Testing began by calibrating the IMUs. The IMUs were calibrated with the subjects standing in an upright standing position with the knees fully extended and the arms hanging to the sides. After the initial standing trial, all subjects were measured, a total of 9 times while walking at a self-selected speed. Walking began 2 m before and ended 2 m after a 10 m marked pathway in order to measure walking without any start or stop movements. First, the physiological gait was measured walking barefoot through a corridor, followed by measurements with increasing LLI. LLI were simulated by wearing a custom-built sandal on one leg (Fig. 2). The sole height of the sandal was controlled by various insoles of 1 cm height, from 1 cm to 4 cm. The sandal was randomly first worn on the left or right foot. We chose this method to simulate LLI since it is a common model for the simulation of LLI and because this method has been used successfully by our group before [3, 8, 9, 14].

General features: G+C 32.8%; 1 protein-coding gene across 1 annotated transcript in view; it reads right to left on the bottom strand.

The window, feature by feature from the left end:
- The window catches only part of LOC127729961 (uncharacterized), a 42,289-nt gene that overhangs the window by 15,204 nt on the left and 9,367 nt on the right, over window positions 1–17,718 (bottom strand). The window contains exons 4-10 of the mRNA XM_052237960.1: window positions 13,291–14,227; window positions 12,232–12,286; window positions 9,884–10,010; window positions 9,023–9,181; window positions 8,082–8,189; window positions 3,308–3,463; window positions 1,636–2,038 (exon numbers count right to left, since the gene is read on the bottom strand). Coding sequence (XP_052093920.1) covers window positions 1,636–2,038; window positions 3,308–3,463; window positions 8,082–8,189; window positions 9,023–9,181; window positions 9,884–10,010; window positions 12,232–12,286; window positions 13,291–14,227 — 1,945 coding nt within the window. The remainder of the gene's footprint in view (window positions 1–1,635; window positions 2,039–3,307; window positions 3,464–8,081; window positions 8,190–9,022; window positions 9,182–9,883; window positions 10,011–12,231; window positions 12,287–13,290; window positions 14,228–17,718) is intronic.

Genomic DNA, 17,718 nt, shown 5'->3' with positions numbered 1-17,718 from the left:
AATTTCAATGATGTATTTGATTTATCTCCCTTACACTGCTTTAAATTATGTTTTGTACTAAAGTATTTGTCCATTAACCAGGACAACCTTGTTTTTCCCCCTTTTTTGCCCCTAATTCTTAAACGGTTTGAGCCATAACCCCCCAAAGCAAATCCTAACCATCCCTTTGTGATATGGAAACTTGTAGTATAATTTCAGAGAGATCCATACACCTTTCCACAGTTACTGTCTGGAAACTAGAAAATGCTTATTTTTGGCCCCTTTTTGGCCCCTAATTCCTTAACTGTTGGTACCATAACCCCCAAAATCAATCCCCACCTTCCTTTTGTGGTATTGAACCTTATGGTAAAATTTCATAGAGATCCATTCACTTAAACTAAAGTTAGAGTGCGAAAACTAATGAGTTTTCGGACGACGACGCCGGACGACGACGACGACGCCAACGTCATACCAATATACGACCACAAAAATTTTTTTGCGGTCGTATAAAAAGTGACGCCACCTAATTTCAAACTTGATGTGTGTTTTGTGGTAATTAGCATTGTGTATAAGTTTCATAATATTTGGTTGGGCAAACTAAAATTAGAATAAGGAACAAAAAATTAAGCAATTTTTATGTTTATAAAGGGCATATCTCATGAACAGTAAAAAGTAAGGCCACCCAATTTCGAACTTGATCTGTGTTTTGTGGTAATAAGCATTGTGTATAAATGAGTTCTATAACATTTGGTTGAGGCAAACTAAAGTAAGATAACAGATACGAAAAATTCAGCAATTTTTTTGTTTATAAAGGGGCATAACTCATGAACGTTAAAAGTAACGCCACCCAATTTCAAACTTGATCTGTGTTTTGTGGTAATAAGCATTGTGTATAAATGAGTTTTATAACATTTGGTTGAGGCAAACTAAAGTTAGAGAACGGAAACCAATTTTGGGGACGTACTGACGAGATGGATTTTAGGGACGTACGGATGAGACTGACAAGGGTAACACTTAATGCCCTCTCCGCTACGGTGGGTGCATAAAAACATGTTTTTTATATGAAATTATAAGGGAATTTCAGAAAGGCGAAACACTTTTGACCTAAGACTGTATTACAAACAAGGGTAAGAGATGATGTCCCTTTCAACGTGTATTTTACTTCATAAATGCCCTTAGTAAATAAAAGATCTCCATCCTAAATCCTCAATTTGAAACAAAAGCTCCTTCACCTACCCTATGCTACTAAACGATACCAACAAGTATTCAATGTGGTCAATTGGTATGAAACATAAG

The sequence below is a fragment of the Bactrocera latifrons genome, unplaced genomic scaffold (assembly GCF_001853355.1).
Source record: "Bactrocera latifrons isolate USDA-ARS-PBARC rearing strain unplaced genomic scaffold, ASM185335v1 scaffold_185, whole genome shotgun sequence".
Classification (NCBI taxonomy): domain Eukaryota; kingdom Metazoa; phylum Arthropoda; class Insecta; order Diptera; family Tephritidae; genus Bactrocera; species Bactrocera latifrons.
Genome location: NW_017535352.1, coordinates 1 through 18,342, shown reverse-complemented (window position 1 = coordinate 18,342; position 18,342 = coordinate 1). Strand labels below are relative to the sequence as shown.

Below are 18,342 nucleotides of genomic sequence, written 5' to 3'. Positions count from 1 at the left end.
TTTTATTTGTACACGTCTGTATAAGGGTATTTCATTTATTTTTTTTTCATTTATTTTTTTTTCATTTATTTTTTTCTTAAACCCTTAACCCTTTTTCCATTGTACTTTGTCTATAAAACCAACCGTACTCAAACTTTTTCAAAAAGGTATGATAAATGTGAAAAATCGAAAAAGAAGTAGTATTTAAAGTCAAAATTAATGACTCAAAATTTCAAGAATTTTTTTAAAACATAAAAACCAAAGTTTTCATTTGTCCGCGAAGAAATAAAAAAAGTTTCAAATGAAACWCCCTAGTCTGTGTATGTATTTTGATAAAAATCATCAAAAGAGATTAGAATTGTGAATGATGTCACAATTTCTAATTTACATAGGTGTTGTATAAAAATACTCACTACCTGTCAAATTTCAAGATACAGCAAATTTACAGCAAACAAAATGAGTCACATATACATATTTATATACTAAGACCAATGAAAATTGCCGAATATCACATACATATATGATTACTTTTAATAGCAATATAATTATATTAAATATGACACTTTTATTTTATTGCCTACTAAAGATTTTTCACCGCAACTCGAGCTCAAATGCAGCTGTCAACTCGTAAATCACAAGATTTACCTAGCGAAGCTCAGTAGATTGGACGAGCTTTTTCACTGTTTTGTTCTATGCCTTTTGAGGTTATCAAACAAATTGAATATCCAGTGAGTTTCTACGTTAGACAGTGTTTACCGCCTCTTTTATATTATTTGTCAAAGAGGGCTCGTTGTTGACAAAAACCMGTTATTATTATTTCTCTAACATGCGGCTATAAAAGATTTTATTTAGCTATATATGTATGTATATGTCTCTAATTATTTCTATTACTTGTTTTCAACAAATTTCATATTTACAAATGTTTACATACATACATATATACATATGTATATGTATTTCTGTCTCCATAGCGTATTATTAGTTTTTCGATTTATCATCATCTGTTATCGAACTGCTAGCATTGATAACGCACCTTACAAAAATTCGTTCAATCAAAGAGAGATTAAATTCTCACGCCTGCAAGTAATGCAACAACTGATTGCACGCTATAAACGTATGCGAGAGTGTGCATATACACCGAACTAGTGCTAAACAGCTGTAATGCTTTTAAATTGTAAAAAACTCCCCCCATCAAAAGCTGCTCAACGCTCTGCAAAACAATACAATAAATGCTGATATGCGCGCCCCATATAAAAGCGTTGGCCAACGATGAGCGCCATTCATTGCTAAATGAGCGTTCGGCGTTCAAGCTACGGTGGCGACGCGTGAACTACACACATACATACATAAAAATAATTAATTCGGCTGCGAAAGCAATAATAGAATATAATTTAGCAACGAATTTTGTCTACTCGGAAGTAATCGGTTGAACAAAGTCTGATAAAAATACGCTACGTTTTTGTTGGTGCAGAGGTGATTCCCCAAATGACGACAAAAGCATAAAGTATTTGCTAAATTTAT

For statistical analysis, the measured data were systematically processed and relevant parameters extracted. The initial and terminal ground contact of each step was evaluated by the contact detection algorithm of the MyoResearch Software (version 3.12, Noraxon USA Inc., Scottsdale, USA). Based on this information the x-axis (time-axis) was normalized to the gait cycle (in percent) and data were presented as angular values over one gait cycle. The MyoResearch Software interpolates one gait cycle to 100 points. For further analysis, the mean value over 4 strides was calculated and maxima and minima of the angles were determined during the stance and swing phase. The analysis was focused on the main movement planes of the spine, pelvis, hip, knee, and ankle. Therefore flexion/extension of hip and knee, dorsi/-plantarflexion of the ankle joint, ab-/adduction of the hip and ankle, pelvic obliquity, and lateral flexion of the spine were analyzed. Assuming the calibration position as the neutral-zero-position, each flexion and abduction was described with positive angles and the extension and adduction with negative values. Moreover, from a participant’s perspective, the lateral flexion of the spine to the right side and pelvic obliquity with a higher left hemipelvis was described with positive values and the opposite direction with negative values. The ankle ab- and adduction describes the rotation of the foot around the axis of the shank. For visualization, the angles over the gait cycle were calculated as a mean over all participants for each measurement condition and plotted with Matlab (MathWorks R2018b, MathWorks, Natick, MA, USA).